I’m in the final days (I hope) of a nasty, ugly chest cold that I think is bronchitis (no health insurance means lots of self-diagnosis and treatment!), so maybe that’s why I’m so fucking cranky today. Yes, I am cranky, and yes, I will spend this column only bitching about things, so if that doesn’t appeal to you, don’t read on. I will get back to loving things soon – I adored Sukiyaki Western Django, Takashi Miike’s awesome new film featuring Quentin Tarantino, and once I get this poison out of my system I will go back to writing a glowing review of that. I’ll also go back to working on CHUDsploitation #2, featuring one of the most depraved porn films of all time, Water Power. But first, here’s what’s pissing me off today:
Terrible Batman 3 fan art
Some days I feel like I’ve woken up in an alternate reality. Today is one of those days. Some dude at DeviantArt (surely one of the worst places on the entire internet) has mocked up a bunch of fake posters for Batman 3, which he’s taking to calling Gotham City. Setting aside the fact that I always find this kind of fanwank irritating, I’m doubly irritated at the fact that this guy didn’t even do a very good job of this shit. That horrible cocksucker Alex Billington at First Showing, a guy who lives with his parents (unless he recently moved to LA, in which case I’m sure his parents are paying his rent), posted a much better (but still dumb fanwank) fake Batman 3 poster a couple of weeks ago. So why are these ugly things getting attention? Besides the terrible casting – David Fucking Tennant as the Riddler? Kristen Bell as Harley Quinn? Also, Harley Quinn and The Riddler in Batman 3? Fuck you – these are ugly posters that essentially take the existing Dark Knight posters and poorly glue other people into them. Look at this fucking atrocious poster featuring Marion Cotillard as Catwoman.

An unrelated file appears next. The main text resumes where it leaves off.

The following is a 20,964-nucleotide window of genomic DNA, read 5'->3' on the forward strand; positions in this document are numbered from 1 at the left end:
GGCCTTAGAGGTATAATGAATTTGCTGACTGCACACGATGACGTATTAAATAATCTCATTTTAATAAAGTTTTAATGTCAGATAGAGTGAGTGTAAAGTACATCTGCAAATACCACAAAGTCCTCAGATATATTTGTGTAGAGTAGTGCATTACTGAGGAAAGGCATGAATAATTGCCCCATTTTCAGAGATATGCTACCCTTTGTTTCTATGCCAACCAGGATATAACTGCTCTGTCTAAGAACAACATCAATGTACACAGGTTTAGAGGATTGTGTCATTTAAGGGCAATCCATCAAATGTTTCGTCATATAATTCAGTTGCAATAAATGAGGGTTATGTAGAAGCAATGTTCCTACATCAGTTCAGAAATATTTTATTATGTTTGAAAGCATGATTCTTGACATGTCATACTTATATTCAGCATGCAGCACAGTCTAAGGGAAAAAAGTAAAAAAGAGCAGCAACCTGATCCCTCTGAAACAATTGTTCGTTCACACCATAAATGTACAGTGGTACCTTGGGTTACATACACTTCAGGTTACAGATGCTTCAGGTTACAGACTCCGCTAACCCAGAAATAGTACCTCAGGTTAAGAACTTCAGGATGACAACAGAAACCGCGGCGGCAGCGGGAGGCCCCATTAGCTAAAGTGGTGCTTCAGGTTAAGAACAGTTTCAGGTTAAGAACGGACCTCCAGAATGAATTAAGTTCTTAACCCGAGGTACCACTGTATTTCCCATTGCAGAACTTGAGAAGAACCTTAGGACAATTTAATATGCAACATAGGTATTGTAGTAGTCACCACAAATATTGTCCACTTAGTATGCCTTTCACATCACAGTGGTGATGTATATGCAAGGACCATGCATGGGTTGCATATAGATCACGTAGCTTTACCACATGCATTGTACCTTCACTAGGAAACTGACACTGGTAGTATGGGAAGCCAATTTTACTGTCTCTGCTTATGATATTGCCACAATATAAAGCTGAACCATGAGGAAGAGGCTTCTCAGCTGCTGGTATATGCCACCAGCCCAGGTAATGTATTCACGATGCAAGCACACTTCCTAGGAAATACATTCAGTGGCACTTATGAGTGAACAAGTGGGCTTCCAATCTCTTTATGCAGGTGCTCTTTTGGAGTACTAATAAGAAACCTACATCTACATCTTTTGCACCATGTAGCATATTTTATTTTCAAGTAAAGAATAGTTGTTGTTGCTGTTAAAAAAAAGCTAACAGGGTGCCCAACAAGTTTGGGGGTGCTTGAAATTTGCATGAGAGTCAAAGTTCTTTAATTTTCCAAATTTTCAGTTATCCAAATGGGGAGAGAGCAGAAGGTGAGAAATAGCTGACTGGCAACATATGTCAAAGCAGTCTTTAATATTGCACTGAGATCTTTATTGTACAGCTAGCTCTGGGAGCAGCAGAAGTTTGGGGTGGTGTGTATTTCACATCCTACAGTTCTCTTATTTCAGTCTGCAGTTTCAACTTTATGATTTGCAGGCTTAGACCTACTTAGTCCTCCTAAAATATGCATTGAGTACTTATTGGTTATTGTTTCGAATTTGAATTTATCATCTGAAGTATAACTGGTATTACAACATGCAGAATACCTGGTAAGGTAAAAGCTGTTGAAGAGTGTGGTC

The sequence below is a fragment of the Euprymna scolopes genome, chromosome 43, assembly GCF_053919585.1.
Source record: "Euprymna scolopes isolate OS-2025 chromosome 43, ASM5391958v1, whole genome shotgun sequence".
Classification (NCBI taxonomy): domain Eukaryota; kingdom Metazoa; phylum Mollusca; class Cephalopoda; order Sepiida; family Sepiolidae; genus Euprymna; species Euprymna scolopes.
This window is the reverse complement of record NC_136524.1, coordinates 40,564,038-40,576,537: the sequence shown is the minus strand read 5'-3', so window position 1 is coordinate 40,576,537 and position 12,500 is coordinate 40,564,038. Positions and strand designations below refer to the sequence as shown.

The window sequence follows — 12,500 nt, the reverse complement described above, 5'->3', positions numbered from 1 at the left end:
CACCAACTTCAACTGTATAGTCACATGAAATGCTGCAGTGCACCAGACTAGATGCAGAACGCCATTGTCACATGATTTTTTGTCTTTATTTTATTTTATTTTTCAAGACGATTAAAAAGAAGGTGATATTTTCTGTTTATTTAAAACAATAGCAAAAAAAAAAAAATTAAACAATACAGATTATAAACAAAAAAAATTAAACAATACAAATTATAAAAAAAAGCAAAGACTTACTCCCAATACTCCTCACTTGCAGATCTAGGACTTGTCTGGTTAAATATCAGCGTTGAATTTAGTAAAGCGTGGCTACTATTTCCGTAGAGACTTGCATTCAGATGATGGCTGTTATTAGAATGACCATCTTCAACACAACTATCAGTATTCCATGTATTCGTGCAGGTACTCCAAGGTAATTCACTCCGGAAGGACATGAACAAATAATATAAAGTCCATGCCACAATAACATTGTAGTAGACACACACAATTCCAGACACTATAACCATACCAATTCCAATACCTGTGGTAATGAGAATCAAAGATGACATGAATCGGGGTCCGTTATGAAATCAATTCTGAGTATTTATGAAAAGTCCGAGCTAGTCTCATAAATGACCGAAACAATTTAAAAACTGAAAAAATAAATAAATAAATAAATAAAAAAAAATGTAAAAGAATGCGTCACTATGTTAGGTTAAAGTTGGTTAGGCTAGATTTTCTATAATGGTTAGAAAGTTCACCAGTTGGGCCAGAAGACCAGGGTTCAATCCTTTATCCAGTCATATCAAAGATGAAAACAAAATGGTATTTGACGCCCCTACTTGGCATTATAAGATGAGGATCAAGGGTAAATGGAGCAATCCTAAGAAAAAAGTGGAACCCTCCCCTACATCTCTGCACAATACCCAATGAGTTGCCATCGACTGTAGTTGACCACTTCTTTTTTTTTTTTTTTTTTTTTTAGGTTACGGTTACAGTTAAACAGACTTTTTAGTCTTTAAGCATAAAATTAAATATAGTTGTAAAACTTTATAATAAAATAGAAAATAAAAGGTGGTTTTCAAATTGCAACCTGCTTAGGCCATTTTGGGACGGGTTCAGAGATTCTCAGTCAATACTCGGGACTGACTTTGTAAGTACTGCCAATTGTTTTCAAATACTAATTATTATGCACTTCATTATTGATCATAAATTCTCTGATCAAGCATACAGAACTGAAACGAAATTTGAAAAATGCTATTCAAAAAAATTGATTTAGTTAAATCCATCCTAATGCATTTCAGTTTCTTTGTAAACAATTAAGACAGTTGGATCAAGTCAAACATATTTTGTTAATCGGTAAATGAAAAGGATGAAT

And why the hell is everybody so damned excited for Batman 3? Are we bored with The Dark Knight already? Why am I not reading more fanboy sites delving into what’s in THIS movie, now that they’ve seen it five times, as opposed to jerking off about what’s coming next or how much money it made? There’s a hell of a lot happening in The Dark Knight, stuff that lends itself to analysis and dissection, yet I just see people arguing if Harvey Dent is dead and who might be the villains next time. It’s almost like the people who profess to love this movie are walking out with nothing from it except ‘Hey that was cool!‘